Ruchir Sharma, the chief global strategist and head of emerging markets at Morgan Stanley Investment Management, said he thinks emerging markets are set for a reversal after “a lost decade” in which they returned almost nothing — which wasn’t the case with an economy governed by Jamaica’s cautious central bankers. … [Read more...] about International investors dance to the tune of Jamaica’s reggae-loving central bankers
By WSJ Mon., March 11, 2019 This is the web version of the WSJ’s newsletter on the economy. You can sign up for daily delivery here. This week's data highlights: U.S. retail sales this morning and consumer prices Tuesday. Both should provide some clarity on the economy's trajectory as we get deeper into the first quarter. Good morning. Jeff Sparshott here to take you through the day's top economic news. Send us your questions, comments and suggestions by replying to this email. BACK IT UP The world’s central banks are engaged in a major policy reversal to prevent the world economy from sinking into unexpected recession. Alarmed by an economic slowdown and stress in financial markets, they are calling off interest-rate increases sooner than expected and in some cases easing monetary policy. In many cases, the central bankers are boxed in, with few policy tools available to cushion their economies. Collectively, though, economists say … [Read more...] about Real Time Economics: Central Bankers Hit Reverse
By Simon Kennedy Bloomberg Sun., Feb. 17, 2019 Central bankers get a chance to flesh out their increasingly dovish outlooks for monetary policy this year as economic data continue to disappoint. The U.S. Federal Reserve will on Wednesday publish minutes from its recent meeting, which will likely show how much conviction there was among policy makers to suspend their interest rate hiking campaign. Fed officials John Williams, Richard Clarida and Randal Quarles are among those speaking on Friday. “Policy makers over-corrected in a dovish direction in January,” said Carl Riccadonna, chief U.S. economist at Bloomberg Economics. “However, the dovish tone of the meeting statement may not necessarily reflect a universal consensus among meeting participants. Public comments since the meeting, suggest the hawkish contingent may be regrouping.” Over in Europe, President Mario Draghi and Chief Economist Peter Praet are among several European Central … [Read more...] about Central bankers take to stage as dovish outlooks spread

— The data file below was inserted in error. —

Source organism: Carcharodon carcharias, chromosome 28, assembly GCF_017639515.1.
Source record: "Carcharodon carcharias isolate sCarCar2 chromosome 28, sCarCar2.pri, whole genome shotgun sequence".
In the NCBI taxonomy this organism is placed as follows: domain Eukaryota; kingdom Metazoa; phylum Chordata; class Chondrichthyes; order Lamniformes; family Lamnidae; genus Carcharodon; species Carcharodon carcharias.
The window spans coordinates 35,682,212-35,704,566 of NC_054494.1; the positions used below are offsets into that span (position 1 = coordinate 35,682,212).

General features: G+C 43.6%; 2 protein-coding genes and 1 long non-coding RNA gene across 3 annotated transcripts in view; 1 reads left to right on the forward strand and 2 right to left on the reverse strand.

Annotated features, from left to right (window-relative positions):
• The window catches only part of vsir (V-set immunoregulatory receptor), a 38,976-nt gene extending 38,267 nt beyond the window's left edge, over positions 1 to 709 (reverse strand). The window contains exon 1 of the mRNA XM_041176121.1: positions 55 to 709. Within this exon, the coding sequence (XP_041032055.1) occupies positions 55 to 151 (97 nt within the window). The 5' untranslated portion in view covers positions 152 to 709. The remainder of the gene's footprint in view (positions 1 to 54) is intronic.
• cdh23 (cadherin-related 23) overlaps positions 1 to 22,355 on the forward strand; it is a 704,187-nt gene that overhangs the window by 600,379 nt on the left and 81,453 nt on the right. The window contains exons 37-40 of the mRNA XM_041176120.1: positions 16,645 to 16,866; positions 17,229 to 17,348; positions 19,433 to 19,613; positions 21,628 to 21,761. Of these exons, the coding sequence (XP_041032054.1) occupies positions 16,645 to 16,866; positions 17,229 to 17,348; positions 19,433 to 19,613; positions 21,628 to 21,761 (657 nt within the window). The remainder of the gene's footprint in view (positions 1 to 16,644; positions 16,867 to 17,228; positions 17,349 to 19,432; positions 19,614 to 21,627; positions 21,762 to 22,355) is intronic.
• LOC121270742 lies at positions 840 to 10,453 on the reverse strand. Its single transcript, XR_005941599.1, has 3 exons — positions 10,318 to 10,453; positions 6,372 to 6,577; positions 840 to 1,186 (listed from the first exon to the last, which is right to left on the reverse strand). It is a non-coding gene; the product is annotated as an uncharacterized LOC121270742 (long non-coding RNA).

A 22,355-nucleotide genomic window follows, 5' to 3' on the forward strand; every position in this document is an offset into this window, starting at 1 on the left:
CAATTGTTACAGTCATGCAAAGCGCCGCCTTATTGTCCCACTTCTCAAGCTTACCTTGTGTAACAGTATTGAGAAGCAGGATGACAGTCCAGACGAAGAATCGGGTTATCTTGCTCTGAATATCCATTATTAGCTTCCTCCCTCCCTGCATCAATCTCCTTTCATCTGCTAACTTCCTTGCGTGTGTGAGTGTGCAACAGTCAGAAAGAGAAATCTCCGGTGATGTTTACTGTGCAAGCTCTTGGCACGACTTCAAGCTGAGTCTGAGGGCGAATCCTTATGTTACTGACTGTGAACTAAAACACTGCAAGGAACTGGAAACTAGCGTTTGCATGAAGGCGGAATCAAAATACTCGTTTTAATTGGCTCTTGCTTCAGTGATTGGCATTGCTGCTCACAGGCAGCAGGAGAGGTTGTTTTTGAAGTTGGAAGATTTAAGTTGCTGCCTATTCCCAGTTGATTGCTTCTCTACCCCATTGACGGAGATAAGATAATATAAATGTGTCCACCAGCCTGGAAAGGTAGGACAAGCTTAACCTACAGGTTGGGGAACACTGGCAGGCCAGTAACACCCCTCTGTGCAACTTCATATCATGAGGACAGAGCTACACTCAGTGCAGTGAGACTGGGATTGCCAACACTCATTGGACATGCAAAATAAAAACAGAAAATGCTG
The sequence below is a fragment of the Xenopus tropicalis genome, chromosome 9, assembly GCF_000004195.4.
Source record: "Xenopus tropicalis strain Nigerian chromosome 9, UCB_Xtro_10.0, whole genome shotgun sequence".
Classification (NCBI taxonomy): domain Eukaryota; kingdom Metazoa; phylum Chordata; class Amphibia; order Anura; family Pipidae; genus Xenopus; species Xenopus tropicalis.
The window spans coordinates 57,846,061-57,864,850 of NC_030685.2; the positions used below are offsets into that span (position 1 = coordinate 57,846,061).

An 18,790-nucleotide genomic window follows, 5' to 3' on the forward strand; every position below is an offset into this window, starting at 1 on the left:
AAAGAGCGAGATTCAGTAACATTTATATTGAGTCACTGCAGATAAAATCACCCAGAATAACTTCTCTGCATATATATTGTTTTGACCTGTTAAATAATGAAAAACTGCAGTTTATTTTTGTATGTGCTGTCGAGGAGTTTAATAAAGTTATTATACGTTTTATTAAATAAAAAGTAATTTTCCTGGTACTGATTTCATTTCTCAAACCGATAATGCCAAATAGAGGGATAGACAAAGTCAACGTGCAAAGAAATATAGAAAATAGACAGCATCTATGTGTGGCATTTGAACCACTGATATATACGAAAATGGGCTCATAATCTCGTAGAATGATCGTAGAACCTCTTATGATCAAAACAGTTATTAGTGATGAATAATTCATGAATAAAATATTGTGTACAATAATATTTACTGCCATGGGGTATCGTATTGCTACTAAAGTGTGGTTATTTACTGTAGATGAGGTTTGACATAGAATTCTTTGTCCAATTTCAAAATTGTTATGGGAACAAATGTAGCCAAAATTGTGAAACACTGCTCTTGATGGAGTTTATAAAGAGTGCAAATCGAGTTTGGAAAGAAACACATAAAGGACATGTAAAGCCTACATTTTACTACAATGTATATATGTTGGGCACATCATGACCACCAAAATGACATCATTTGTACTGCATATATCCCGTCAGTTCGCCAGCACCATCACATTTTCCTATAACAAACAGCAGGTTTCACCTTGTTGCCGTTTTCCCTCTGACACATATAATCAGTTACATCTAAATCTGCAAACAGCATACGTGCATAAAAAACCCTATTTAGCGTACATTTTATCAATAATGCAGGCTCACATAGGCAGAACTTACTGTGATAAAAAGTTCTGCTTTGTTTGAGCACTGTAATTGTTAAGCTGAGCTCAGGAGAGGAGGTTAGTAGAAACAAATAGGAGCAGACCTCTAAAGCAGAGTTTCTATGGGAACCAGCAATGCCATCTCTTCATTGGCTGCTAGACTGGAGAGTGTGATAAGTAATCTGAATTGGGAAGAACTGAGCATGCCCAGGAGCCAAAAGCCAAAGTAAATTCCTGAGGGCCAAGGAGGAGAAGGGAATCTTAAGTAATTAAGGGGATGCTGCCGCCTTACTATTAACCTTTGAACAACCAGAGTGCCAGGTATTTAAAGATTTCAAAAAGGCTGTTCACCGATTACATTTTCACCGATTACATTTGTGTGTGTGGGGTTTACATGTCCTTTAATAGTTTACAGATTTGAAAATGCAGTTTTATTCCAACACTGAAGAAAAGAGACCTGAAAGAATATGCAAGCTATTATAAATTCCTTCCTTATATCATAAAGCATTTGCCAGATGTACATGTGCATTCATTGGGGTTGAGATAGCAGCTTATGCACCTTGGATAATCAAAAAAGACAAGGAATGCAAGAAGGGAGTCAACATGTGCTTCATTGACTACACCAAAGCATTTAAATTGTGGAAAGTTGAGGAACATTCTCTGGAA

If you take a look around the world’s major economies at the moment, there are few pockets of cheer. The US is slowing, the eurozone is close to stagnation and here in the UK, concerns over Brexit are inexorably gumming up the cogs of growth. There’s little succour to be found in the previous success stories such as China and India, either. Flagging momentum already looks like the story of this year, which is why the Bank of England kept its interest rates on hold today — at a paltry 0.75%. That meagre level compares with a long-term average of 5%, and underlines that for Threadneedle Street and several other major central banks, the legacy of a financial crisis more than a decade ago is monetary policy still close to emergency settings. The European Central Bank charges banks to hold their cash, setting a negative deposit rate of 0.4%. The Swiss went even further, and set rates at -0.75%. These are strange times. If I were a central banker, my main concern … [Read more...] about Russell Lynch: Is it time to give more firepower to central bankers?
By Jon Sindreu The Wall Street Journal Fri., Dec. 21, 2018 Japan is backing away from its 2% inflation target, and so should investors. Bumper earnings say more about the country’s economic potential than sluggish prices. Since his election in 2012, Japanese Prime Minister Shinzo Abe’s stimulus policies have boosted growth and unemployment, but inflation has remained below 1%. This has long been seen as a failure, helping drive the valuation of the Nikkei 225 index—stock prices compared with earnings—to record lows against developed-market peers. Recently Mr. Abe has started paying less attention to inflation. Japan’s economy has performed better than most investors realize since the 1990s. Productivity growth has matched Germany’s and outperformed that in most other developed countries. Unlike in the eurozone and emerging markets, earnings are forecast to remain strong next year. Low Japanese inflation, which mainstream theory … [Read more...] about Why central bankers are moving beyond inflation targets